Coca Cola work with WWF to colour supply chain green

By Freddie Pierce
Follow @JosephWilkesWDM To read the latest edition of Supply Chain Digital click here Drinks giant Coca Cola is making moves to make its supply chain g...

To read the latest edition of Supply Chain Digital click here

Drinks giant Coca Cola is making moves to make its supply chain greener with a series of new targets for improving sustainability.

The company, which sells its drink in every country on earth except North Korea and Cuba, is working with the World Wide Fund for Nature (WWF) to improve sustainability and reduce the environmental impact of its global operations.

Coca Cola has already developed the world’s first-ever fully recyclable plastic beverage bottle made partially from plants, its PlantBottle.

And now it has announced targets for improving the areas of sourcing, water use and carbon efficiency.

The company wants to improve its water efficiency by 25 percent by the year 2020. It has pledged to reduce carbon dioxide emissions of its drinks by a quarter and to work with the WWF to ensure that the materials it uses for its PlantBottle, manufactured from 30 percent plant material, are sourced sustainably.

Chairman and Chief Executive Officer of The Coca-Cola Company, Turkish Muhtar Kent, said: “As we face a resource-stressed world with growing global demands on food and water, we must seek solutions that drive mutual benefit for business, communities and nature.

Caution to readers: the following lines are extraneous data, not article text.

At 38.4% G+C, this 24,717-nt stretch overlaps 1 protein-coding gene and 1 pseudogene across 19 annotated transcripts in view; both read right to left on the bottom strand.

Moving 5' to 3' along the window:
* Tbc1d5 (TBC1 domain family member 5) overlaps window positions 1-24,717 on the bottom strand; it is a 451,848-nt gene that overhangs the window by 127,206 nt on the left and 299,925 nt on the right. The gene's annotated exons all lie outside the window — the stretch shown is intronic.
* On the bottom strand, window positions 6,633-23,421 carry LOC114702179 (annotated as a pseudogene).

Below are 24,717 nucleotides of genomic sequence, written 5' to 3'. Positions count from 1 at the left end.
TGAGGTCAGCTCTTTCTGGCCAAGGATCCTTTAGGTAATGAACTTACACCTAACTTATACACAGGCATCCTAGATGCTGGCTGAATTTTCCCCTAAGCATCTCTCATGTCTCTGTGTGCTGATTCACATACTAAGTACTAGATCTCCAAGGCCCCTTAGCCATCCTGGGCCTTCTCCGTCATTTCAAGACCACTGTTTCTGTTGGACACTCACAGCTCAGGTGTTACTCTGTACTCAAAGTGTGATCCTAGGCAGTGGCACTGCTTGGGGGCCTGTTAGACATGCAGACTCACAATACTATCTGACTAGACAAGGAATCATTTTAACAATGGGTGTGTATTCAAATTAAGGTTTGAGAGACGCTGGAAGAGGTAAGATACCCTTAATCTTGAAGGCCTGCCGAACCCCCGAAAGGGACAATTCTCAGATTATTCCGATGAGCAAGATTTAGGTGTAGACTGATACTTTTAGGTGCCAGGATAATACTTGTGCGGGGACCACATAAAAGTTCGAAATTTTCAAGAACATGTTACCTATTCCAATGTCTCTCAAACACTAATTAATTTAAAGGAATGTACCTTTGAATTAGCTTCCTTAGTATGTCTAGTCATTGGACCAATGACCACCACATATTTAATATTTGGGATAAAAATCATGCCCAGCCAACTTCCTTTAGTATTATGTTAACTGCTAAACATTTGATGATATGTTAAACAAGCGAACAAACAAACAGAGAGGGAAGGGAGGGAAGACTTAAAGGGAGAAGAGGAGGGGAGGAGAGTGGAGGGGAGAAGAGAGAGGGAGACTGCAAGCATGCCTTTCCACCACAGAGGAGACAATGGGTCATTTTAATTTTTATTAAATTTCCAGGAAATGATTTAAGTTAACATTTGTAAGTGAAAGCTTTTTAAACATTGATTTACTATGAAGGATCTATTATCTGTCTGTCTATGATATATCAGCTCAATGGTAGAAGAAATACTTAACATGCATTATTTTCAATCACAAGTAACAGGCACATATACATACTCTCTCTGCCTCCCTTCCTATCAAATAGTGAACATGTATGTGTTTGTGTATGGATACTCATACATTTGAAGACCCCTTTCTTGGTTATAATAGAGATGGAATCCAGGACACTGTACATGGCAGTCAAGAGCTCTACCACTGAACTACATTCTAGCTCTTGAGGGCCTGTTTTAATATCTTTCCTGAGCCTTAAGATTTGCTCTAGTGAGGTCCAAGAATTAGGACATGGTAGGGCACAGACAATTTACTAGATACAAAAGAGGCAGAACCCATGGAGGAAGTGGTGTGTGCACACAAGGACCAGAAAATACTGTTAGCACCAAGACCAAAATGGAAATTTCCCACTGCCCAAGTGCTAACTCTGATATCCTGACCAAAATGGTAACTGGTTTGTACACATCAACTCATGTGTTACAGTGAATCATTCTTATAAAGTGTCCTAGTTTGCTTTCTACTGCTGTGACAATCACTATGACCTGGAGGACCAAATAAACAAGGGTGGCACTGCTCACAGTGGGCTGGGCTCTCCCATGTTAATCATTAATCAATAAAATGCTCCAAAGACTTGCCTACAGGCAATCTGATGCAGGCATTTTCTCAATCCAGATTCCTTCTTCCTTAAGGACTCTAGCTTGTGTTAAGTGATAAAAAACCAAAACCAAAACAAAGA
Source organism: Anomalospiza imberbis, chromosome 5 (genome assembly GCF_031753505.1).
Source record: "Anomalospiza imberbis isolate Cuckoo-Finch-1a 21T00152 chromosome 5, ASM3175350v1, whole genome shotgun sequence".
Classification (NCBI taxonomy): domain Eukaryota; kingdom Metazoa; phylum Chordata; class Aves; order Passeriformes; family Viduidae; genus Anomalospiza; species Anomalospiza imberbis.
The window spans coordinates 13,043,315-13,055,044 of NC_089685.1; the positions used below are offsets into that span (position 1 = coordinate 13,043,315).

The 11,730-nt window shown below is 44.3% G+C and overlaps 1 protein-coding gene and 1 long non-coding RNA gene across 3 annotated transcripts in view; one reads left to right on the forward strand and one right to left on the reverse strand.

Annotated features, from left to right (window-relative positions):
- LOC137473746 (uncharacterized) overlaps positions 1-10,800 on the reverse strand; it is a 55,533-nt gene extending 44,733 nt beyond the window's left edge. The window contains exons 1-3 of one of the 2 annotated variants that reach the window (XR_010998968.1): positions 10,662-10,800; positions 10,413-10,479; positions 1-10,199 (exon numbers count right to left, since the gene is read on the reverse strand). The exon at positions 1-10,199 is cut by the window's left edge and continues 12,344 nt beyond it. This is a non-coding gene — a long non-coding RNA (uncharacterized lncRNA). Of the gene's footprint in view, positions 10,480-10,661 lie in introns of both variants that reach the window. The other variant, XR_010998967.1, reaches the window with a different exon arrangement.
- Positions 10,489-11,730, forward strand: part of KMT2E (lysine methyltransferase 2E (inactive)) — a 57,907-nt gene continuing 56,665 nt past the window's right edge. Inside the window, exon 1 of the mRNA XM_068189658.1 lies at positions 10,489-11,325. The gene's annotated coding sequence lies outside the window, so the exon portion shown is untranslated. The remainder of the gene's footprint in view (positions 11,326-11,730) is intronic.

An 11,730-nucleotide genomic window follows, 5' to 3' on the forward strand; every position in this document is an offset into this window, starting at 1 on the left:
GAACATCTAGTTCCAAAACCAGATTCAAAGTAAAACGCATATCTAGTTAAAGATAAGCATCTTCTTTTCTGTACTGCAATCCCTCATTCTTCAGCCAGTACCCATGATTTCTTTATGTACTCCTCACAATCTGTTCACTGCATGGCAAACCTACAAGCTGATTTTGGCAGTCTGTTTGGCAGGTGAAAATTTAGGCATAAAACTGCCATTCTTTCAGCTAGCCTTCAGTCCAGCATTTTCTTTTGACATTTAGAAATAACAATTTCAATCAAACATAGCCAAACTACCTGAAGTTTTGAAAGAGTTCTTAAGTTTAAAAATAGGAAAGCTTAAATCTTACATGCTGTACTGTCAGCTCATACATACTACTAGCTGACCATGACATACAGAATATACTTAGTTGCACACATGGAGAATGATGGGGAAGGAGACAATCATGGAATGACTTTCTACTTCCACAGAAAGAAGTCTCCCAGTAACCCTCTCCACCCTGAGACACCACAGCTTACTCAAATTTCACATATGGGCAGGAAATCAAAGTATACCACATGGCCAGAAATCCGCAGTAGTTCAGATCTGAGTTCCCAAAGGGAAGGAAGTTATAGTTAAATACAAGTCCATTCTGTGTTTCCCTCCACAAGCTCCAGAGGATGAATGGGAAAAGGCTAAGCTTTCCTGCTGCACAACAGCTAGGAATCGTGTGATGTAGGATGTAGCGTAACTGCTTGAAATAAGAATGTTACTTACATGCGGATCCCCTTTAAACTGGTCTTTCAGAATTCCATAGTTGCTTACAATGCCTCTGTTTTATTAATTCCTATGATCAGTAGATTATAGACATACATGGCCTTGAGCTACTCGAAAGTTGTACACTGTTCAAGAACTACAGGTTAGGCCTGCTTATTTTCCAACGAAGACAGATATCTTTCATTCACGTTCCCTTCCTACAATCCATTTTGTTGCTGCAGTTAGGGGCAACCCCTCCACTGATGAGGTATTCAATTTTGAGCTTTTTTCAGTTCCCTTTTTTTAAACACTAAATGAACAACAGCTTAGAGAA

“Working with WWF will continue to challenge our company to advance sustainability programs and WWF’s expertise will be instrumental in reaching our environmental performance goals, some of which they help us set.”

Other targets of the company’s 2020 sustainability strategy include the replenishing of 100 per cent of the water expended through its operations and working to ensure key ingredients, such as sugar cane, mango and pulp and paper are sourced sustainably.

It also claims to be working towards increasing recycling rates of its cans and bottles in markets in developed countries.  

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